A raft of modern classics from around the globe.
Hari Kunzru’s stunning debut, The Impressionist, followed a chameleon-like hero around the world. His wild new novel, Gods Without Men, makes a single desert locale its stage, as native peoples, UFO believers, and one struggling 21st-century family converge across different eras on a mysterious monument. This week, he points us to three transporting works of fiction.
By Gao Xingjian
“This book by a Chinese Nobel Prize winner is part novel, part travelogue, and partly a collection of folkloric tales. Loosely inspired by the author’s false diagnosis of lung cancer, it tells the story of an unnamed narrator who wanders in search of the magical ‘soul mountain’ of Lingshan. It oscillates between first and second person, creating a hallucinatory sense of a subject on a spiritual quest.”
By Yashar Kemal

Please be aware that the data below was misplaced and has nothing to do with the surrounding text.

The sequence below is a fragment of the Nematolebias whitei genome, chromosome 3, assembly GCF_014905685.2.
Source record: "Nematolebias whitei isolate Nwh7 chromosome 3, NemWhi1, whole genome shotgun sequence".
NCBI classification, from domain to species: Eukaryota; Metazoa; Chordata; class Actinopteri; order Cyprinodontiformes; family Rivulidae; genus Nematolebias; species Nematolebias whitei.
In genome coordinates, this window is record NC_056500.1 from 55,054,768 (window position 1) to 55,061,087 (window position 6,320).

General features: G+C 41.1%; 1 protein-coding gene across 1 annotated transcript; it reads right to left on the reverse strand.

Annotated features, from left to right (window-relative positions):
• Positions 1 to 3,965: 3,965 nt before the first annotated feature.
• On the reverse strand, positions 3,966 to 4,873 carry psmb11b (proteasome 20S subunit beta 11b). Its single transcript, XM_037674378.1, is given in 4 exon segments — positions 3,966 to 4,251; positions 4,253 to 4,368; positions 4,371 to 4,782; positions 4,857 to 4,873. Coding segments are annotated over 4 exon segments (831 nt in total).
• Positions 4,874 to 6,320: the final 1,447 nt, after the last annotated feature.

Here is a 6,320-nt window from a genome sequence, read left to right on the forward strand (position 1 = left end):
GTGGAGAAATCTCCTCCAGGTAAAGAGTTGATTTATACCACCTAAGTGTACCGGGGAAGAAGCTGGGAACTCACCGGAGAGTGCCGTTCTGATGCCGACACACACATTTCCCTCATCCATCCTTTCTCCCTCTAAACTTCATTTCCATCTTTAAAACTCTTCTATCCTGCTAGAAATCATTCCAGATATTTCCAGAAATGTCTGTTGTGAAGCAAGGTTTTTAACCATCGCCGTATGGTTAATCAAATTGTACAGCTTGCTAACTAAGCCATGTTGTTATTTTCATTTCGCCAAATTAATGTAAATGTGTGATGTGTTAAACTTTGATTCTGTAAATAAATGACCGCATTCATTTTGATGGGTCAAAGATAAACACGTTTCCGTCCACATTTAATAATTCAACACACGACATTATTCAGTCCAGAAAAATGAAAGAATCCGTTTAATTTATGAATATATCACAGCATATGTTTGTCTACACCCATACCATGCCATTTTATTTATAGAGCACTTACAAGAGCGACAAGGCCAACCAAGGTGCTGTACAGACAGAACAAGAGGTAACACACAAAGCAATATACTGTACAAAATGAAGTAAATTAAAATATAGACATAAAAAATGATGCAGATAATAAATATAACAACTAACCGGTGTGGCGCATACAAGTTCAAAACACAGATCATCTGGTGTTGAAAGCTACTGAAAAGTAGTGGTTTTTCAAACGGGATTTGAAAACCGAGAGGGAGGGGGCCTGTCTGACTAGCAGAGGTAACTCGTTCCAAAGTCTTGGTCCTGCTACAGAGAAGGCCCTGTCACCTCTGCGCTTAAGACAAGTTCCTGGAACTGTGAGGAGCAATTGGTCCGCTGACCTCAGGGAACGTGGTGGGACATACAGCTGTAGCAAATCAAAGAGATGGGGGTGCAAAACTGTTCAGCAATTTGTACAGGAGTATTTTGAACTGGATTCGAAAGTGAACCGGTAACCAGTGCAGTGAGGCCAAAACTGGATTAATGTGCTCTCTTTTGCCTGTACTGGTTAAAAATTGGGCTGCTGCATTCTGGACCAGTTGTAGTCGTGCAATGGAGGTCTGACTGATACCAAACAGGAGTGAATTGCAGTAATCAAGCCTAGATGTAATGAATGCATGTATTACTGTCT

“This is the bloody and lyrical story of the noble Turkish village boy Memed, who is cruelly abused by a local landowner and becomes a notorious bandit. It’s an evocation of the wild landscape of Anatolia and an an old-fashioned adventure story. Until the advent of Orhan Pamuk, this novel was probably the most internationally-acclaimed work of Turkish fiction.”
By Evelyn Waugh
“Readers love the early Waugh novels for their absurdist humour and acid social observation, but Waugh’s greatest work is undoubtedly this bitter elegy for the faded glories of the Anglo-Catholic aristocracy. The picaresque story of Guy Crouchback’s misadventures in the Second World War is simultaneously funny and tragic, as its hero’s illusions about his class and country are punctured, one by one.”